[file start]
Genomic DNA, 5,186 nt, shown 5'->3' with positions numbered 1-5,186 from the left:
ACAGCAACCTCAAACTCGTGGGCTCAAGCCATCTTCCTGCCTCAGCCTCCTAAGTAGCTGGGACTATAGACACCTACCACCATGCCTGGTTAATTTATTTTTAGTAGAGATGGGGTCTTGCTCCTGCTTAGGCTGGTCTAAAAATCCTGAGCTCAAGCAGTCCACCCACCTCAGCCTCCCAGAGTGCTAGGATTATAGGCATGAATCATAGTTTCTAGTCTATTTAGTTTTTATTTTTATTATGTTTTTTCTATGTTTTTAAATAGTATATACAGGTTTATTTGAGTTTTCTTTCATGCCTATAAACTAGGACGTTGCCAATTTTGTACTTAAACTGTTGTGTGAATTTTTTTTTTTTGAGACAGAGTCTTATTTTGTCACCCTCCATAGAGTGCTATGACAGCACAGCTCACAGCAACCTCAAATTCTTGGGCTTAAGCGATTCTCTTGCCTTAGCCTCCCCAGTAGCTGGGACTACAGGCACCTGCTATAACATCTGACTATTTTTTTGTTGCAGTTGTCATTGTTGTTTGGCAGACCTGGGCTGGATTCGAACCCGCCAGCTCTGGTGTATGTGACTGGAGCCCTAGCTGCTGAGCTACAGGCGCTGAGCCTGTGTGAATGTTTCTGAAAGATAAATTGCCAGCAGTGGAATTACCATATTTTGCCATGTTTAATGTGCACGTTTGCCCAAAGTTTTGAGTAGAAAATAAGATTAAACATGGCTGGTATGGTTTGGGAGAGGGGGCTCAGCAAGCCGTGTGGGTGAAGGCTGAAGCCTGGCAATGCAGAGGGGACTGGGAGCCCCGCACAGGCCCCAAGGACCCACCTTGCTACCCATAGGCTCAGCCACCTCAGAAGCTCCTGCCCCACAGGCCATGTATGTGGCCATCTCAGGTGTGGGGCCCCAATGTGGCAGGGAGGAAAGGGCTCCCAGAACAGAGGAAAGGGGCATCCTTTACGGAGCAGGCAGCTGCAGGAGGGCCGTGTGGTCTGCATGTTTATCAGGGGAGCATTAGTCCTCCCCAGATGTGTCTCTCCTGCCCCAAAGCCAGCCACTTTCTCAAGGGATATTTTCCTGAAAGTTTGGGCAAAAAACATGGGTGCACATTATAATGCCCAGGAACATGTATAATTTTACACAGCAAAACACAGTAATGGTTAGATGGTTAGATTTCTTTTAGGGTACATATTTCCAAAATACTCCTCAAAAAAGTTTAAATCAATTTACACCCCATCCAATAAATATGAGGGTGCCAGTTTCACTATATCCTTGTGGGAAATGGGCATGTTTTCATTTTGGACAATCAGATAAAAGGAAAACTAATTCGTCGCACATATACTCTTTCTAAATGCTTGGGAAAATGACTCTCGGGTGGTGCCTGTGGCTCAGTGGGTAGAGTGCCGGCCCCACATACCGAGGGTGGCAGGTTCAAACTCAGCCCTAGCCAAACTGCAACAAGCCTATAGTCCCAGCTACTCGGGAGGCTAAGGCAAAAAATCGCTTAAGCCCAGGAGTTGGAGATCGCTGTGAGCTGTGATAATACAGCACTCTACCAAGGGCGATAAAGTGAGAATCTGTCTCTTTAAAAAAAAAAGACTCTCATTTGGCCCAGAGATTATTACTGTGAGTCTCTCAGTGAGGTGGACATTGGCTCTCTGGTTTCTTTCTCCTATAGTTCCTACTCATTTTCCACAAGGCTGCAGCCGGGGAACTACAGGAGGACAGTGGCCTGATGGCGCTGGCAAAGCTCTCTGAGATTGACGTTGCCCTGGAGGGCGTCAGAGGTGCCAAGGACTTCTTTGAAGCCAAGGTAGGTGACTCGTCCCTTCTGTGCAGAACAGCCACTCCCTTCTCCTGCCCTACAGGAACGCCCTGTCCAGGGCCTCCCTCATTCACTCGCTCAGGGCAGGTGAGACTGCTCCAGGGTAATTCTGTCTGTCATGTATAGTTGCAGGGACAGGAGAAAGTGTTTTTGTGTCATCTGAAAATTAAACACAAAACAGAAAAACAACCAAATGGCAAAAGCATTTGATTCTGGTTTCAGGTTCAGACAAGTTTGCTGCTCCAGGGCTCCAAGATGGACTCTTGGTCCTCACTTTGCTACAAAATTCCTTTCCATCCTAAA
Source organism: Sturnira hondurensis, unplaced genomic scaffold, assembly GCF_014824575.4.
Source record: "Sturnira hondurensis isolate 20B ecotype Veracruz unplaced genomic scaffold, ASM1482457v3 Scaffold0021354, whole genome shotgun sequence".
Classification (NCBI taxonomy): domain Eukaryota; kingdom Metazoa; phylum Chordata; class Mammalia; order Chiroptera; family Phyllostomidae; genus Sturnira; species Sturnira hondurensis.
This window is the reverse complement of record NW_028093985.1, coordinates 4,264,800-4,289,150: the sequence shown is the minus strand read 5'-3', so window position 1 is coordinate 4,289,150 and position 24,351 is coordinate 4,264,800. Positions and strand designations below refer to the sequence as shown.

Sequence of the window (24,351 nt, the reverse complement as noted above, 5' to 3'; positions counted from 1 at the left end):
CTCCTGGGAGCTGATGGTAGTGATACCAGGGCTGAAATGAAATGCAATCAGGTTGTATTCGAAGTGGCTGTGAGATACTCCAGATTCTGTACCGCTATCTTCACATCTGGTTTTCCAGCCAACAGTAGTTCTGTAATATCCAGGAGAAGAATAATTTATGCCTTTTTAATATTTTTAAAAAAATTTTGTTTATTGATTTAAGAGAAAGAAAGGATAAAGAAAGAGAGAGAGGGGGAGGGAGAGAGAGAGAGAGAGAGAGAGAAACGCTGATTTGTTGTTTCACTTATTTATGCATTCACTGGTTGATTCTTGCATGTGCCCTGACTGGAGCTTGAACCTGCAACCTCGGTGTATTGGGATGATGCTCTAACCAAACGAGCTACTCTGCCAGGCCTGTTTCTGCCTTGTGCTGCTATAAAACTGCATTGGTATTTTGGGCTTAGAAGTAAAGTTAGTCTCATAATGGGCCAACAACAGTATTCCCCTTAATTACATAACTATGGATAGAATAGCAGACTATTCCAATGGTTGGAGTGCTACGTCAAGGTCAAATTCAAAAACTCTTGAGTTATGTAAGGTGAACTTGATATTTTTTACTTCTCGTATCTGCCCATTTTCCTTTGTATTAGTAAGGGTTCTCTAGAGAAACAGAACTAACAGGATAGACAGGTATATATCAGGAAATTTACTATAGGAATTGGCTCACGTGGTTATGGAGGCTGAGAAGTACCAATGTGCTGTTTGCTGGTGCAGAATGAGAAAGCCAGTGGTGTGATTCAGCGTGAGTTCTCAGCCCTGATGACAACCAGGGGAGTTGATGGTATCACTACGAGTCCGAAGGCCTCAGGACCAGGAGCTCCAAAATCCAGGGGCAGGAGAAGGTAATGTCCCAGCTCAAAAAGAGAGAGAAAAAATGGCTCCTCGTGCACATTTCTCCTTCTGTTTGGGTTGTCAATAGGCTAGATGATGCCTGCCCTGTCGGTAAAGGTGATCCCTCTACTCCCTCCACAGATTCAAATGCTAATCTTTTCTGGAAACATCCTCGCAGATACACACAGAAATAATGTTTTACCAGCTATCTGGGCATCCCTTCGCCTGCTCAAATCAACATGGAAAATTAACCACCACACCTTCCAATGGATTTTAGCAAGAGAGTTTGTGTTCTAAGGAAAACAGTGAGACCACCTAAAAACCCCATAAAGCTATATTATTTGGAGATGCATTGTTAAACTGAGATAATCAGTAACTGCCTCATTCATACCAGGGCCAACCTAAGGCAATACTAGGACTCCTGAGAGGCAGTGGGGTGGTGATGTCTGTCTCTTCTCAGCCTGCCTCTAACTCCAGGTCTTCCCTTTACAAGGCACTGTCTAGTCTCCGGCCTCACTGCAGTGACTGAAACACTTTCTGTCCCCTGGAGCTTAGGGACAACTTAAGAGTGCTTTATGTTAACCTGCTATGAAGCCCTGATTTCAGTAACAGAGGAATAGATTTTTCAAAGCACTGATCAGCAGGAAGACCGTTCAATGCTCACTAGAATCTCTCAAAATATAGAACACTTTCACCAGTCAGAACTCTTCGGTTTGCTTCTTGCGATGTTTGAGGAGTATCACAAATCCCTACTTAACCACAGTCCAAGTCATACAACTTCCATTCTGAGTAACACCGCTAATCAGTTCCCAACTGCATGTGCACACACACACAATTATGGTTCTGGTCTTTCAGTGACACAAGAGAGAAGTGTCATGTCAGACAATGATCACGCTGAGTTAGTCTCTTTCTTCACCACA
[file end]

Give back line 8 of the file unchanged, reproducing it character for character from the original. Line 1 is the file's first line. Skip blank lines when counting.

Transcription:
CTCCTGGGAGCTGATGGTAGTGATACCAGGGCTGAAATGAAATGCAATCAGGTTGTATTCGAAGTGGCTGTGAGATACTCCAGATTCTGTACCGCTATCTTCACATCTGGTTTTCCAGCCAACAGTAGTTCTGTAATATCCAGGAGAAGAATAATTTATGCCTTTTTAATATTTTTAAAAAAATTTTGTTTATTGATTTAAGAGAAAGAAAGGATAAAGAAAGAGAGAGAGGGGGAGGGAGAGAGAGAGAGAGAGAGAGAGAAACGCTGATTTGTTGTTTCACTTATTTATGCATTCACTGGTTGATTCTTGCATGTGCCCTGACTGGAGCTTGAACCTGCAACCTCGGTGTATTGGGATGATGCTCTAACCAAACGAGCTACTCTGCCAGGCCTGTTTCTGCCTTGTGCTGCTATAAAACTGCATTGGTATTTTGGGCTTAGAAGTAAAGTTAGTCTCATAATGGGCCAACAACAGTATTCCCCTTAATTACATAACTATGGATAGAATAGCAGACTATTCCAATGGTTGGAGTGCTACGTCAAGGTCAAATTCAAAAACTCTTGAGTTATGTAAGGTGAACTTGATATTTTTTACTTCTCGTATCTGCCCATTTTCCTTTGTATTAGTAAGGGTTCTCTAGAGAAACAGAACTAACAGGATAGACAGGTATATATCAGGAAATTTACTATAGGAATTGGCTCACGTGGTTATGGAGGCTGAGAAGTACCAATGTGCTGTTTGCTGGTGCAGAATGAGAAAGCCAGTGGTGTGATTCAGCGTGAGTTCTCAGCCCTGATGACAACCAGGGGAGTTGATGGTATCACTACGAGTCCGAAGGCCTCAGGACCAGGAGCTCCAAAATCCAGGGGCAGGAGAAGGTAATGTCCCAGCTCAAAAAGAGAGAGAAAAAATGGCTCCTCGTGCACATTTCTCCTTCTGTTTGGGTTGTCAATAGGCTAGATGATGCCTGCCCTGTCGGTAAAGGTGATCCCTCTACTCCCTCCACAGATTCAAATGCTAATCTTTTCTGGAAACATCCTCGCAGATACACACAGAAATAATGTTTTACCAGCTATCTGGGCATCCCTTCGCCTGCTCAAATCAACATGGAAAATTAACCACCACACCTTCCAATGGATTTTAGCAAGAGAGTTTGTGTTCTAAGGAAAACAGTGAGACCACCTAAAAACCCCATAAAGCTATATTATTTGGAGATGCATTGTTAAACTGAGATAATCAGTAACTGCCTCATTCATACCAGGGCCAACCTAAGGCAATACTAGGACTCCTGAGAGGCAGTGGGGTGGTGATGTCTGTCTCTTCTCAGCCTGCCTCTAACTCCAGGTCTTCCCTTTACAAGGCACTGTCTAGTCTCCGGCCTCACTGCAGTGACTGAAACACTTTCTGTCCCCTGGAGCTTAGGGACAACTTAAGAGTGCTTTATGTTAACCTGCTATGAAGCCCTGATTTCAGTAACAGAGGAATAGATTTTTCAAAGCACTGATCAGCAGGAAGACCGTTCAATGCTCACTAGAATCTCTCAAAATATAGAACACTTTCACCAGTCAGAACTCTTCGGTTTGCTTCTTGCGATGTTTGAGGAGTATCACAAATCCCTACTTAACCACAGTCCAAGTCATACAACTTCCATTCTGAGTAACACCGCTAATCAGTTCCCAACTGCATGTGCACACACACACAATTATGGTTCTGGTCTTTCAGTGACACAAGAGAGAAGTGTCATGTCAGACAATGATCACGCTGAGTTAGTCTCTTTCTTCACCACA